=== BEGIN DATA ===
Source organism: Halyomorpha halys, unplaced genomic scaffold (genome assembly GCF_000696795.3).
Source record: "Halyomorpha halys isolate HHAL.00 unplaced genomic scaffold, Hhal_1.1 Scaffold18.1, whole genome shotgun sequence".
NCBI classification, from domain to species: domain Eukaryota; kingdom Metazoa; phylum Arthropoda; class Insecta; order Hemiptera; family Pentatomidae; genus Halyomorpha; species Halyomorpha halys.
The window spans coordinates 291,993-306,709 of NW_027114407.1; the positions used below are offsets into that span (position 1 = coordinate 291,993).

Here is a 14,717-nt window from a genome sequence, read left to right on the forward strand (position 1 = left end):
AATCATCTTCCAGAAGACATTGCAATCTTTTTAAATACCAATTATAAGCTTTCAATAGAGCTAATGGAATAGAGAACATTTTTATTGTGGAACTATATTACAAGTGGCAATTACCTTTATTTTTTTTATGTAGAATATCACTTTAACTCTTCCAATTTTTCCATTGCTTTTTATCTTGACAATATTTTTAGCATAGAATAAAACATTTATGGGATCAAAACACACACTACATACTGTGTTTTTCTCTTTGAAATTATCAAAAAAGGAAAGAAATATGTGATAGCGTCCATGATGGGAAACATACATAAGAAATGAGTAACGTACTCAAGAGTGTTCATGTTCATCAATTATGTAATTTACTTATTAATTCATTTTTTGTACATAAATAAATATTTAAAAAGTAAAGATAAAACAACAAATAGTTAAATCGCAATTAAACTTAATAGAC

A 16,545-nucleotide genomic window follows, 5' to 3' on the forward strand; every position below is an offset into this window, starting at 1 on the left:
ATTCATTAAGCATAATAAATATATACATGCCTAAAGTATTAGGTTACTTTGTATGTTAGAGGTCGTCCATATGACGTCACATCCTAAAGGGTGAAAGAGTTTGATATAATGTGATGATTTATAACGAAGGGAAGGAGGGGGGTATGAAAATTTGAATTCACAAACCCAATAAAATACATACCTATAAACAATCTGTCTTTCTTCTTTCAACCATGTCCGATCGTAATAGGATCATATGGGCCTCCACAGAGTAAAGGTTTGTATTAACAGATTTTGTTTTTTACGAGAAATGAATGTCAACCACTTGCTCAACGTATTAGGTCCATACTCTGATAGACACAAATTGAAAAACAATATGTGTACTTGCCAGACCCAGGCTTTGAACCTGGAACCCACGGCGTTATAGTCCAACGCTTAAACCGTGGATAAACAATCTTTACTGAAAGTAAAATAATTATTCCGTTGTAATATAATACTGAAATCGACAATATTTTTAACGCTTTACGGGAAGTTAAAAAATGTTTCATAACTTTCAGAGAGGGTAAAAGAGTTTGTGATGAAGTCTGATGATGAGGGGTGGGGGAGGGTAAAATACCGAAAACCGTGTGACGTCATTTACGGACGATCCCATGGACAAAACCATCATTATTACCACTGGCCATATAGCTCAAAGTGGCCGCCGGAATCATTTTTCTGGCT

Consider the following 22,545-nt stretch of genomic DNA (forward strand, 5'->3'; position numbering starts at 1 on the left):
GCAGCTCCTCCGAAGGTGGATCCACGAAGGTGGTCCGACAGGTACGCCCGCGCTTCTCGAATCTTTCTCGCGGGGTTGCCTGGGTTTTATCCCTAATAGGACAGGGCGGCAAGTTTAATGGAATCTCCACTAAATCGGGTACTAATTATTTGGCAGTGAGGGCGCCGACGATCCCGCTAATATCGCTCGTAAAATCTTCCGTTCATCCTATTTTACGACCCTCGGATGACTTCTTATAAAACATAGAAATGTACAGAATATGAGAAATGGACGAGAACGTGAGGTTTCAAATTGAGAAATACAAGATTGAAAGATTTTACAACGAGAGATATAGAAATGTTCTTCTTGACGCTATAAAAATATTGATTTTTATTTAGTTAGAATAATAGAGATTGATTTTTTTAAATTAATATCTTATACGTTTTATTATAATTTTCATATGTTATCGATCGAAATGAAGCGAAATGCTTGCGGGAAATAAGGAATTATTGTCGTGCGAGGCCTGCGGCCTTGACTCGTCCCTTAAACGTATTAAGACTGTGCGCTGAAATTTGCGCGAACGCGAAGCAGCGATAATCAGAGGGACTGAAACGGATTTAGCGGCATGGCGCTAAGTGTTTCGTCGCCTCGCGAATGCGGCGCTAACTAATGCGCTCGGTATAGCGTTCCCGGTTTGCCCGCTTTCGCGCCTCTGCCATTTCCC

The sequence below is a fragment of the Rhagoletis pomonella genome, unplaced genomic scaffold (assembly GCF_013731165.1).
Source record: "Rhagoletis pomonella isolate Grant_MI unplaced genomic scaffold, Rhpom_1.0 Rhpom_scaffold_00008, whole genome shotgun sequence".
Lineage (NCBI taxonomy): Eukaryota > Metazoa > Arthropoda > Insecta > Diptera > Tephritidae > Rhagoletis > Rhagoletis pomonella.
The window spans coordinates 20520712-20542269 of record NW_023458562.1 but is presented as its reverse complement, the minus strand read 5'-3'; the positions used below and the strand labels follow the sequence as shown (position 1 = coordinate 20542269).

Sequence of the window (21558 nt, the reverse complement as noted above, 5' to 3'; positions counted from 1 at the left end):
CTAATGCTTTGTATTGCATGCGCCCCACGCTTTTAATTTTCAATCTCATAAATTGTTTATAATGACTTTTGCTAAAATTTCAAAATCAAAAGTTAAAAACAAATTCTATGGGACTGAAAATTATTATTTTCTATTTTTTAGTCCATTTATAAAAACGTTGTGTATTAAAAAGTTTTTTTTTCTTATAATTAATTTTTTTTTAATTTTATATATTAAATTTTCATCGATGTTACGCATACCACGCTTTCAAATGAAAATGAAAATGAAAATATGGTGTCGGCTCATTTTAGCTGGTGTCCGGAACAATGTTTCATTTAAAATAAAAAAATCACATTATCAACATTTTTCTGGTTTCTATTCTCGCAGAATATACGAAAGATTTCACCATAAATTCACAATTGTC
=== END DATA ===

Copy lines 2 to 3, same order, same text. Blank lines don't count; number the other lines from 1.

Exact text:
Source record: "Halyomorpha halys isolate HHAL.00 unplaced genomic scaffold, Hhal_1.1 Scaffold18.1, whole genome shotgun sequence".
NCBI classification, from domain to species: domain Eukaryota; kingdom Metazoa; phylum Arthropoda; class Insecta; order Hemiptera; family Pentatomidae; genus Halyomorpha; species Halyomorpha halys.